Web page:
View our top eight stories to look out for this week (23-27 July), plus our key company earnings schedule.
Chief Market Analyst Michael Hewson assesses this week's major market events. See his week ahead video, the top events to watch, plus our key company earnings schedule. Michael looks ahead to the ECB rate decision, the meeting between President Trump and Jean-Claude Juncker, plus the key levels on the DAX and EUR/USD.
See his week ahead video, the top events to watch, plus our key company earnings schedule. Michael looks ahead to the ECB rate decision, the meeting between President Trump and Jean-Claude Juncker, plus the key levels on the DAX and EUR/USD.
Germany & France flash PMI surveys
Tuesday: Recent purchasing managers’ index (PMI) data appears to show that the manufacturing sector has been struggling since the beginning of the year. While the numbers remain broadly positive, there is concern that we might see further weakness in the months ahead, amid talk of trade wars and tariffs. Services on the other hand has been showing signs of finding a base, with a rebound in both Germany and France in June. After a month-long World Cup and with France lifting the trophy, the French services sector could be set for another boost as it continues to outperform Germany, whose team went home unexpectedly early.
ITV half-year results
Wednesday: When Carolyn McCall left easyJet, she may have felt that turning ITV around would probably be an easier job than turning a budget airline into a household name. This may prove easier said than done, however, and the sharp fall in profit at the beginning of the year will have brought the scale of the task into sharp focus. A steep fall in advertising saw its revenue decline to £1.5bn. Once again it was ITV Studios that picked up the slack, with a range of programmes from Broadchurch to Love Island that allowed it to push its total revenue up by 2%. Management will hope that the World Cup will go some way to boosting advertising in the first half of this year, though the company could miss out if the so-called ‘ITV curse’ on England games caused people to switch off. The big concern for ITV is that its programming budget is tiny compared with its rivals, and there is a worry that in order to compete, margins could get hit further. Its online offering isn’t great either, with the ITV Hub clunky to navigate.
Facebook Q2 results
Wednesday: Despite the fallout from the Cambridge Analytica privacy scandal earlier this year, Facebook was still able to post record revenue of $12bn in its Q1 update, a 50% increase from the same period last year. Over the past three months, the quid pro quo for accessing Facebook services has been the collection of far more data than previously realised, including details of a user’s browsing history even after a web page is closed. With the advent of the European GDPR directive and acknowledgment that the company needed to do more to assuage concerns about user privacy, there is a distinct possibility that we could see a delayed reaction given some of the negative publicity over CEO Mark Zuckerberg’s interactions with US and EU politicians. A slide in users and revenue could lead to a sharp reversal in the share price, which until now has proved to be fairly resilient to the company’s recent woes.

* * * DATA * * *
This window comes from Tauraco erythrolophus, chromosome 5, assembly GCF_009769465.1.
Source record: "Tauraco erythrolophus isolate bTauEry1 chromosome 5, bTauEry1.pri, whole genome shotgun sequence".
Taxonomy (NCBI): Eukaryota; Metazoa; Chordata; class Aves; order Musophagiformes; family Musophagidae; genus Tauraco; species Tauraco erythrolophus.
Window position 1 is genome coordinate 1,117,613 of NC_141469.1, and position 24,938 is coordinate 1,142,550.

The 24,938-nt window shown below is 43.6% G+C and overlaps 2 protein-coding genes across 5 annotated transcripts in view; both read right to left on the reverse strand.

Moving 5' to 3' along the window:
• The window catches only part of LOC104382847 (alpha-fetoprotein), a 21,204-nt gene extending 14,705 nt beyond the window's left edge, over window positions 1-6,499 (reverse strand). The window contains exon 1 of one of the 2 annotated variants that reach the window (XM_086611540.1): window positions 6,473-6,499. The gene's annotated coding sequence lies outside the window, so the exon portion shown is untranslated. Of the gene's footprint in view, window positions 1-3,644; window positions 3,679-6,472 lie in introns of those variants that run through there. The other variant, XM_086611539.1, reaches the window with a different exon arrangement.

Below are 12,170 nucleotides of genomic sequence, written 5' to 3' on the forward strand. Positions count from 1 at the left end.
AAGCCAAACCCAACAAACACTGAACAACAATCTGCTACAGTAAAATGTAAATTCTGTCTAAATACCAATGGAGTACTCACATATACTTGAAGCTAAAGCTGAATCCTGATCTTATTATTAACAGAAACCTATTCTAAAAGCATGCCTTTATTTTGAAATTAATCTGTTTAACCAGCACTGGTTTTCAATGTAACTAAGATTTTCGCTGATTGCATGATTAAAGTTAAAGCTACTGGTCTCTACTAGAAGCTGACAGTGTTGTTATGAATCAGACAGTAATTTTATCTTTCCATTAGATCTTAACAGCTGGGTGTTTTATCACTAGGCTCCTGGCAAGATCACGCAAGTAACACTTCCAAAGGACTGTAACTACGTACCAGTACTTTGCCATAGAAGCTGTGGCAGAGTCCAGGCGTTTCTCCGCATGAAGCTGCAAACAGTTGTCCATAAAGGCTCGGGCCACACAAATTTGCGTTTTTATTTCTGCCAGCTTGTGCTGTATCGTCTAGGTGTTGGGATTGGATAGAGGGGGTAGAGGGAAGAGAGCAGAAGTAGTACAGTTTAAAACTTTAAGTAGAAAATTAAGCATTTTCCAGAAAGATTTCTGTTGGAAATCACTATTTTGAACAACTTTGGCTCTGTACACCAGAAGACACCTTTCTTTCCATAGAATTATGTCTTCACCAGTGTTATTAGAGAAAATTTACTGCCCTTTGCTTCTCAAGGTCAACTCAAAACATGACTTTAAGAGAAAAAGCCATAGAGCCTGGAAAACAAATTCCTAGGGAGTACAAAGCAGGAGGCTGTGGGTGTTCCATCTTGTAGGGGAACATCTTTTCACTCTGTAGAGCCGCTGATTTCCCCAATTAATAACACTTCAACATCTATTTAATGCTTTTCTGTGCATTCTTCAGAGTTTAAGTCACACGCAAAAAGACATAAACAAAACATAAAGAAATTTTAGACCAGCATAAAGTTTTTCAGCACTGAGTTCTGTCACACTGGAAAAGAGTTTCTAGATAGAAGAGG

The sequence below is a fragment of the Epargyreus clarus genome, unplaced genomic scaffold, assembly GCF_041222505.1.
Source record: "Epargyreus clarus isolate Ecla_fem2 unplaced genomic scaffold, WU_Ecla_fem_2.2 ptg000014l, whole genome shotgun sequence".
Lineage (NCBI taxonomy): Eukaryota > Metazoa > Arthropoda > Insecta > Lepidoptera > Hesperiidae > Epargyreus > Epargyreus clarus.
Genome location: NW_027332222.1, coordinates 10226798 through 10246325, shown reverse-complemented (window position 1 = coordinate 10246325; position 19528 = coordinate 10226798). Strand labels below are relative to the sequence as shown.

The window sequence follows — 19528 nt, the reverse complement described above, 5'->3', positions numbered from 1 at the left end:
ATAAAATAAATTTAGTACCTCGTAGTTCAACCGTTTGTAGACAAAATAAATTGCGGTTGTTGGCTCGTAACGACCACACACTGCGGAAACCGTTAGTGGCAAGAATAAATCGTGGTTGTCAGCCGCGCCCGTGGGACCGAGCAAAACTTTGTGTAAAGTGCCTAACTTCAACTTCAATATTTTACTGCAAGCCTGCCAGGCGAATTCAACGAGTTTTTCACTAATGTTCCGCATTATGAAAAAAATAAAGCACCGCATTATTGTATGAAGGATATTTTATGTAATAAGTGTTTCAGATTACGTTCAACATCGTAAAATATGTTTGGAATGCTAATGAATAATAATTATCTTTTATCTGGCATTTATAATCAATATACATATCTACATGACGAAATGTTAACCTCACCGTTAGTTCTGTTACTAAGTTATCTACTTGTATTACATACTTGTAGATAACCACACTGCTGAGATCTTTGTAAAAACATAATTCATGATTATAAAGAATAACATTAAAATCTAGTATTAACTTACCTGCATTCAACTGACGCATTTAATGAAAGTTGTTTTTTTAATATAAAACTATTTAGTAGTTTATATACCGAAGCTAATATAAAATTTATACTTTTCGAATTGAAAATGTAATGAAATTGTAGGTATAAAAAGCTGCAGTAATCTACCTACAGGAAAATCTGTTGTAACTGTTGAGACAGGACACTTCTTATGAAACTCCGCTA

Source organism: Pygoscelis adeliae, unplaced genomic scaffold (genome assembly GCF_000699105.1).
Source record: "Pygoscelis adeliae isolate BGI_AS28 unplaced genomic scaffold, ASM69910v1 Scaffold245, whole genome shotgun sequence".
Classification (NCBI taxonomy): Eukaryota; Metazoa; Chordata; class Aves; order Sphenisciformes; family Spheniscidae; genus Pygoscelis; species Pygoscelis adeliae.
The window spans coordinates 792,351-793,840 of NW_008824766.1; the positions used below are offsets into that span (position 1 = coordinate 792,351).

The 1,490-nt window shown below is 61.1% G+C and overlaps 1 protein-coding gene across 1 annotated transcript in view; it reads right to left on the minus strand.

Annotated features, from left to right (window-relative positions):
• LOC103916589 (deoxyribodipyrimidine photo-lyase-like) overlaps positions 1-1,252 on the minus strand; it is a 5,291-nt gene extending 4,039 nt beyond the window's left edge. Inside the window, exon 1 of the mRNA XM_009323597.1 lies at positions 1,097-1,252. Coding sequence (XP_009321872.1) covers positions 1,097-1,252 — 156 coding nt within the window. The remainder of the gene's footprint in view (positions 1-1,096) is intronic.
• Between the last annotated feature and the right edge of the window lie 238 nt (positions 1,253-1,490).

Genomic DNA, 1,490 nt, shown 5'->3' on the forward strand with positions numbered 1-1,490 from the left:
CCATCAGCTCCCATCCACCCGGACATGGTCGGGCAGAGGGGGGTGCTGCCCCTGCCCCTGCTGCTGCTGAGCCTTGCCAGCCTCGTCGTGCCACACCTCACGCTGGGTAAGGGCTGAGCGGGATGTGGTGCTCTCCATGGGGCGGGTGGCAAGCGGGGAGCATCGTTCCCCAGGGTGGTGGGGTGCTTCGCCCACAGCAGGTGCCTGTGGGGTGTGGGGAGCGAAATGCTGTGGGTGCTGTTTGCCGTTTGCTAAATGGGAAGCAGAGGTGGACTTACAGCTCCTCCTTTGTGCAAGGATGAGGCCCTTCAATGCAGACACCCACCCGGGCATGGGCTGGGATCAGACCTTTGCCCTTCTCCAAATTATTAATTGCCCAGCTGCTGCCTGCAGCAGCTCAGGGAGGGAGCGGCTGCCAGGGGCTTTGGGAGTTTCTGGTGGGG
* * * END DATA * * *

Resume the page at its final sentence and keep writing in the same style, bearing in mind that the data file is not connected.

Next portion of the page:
Sky full-year results
Thursday: Sky’s share price performance in recent months has been driven less by its business performance and more by a bidding war between Comcast and Disney, which has seen its share price rise over 50% already this year. When the company announced its half-year numbers at the beginning of 2018, revenue had increased by 5% year-on-year, helped by productions like Game of Thrones. Sky signed a content partnership with rival BT at the end of last year, as the business gears up to deal with the threat of Netflix and Amazon. Amazon’s entry into streaming Premier League games from the beginning of the 2019 season appears to bear these concerns out. A tie-up with Disney will certainly help in terms of content, and for the moment this seems the preferred option, as investors look at the longevity of the overall business model. Sky’s management have a big decision to make: do they go for the best bid, or take a longer-term view. If they choose Comcast, they will be backing a company which has received more complaints than any other – whereas Disney has a better reputation. Whichever way they go, Sky customers could pay with higher prices, or worse customer service – or both.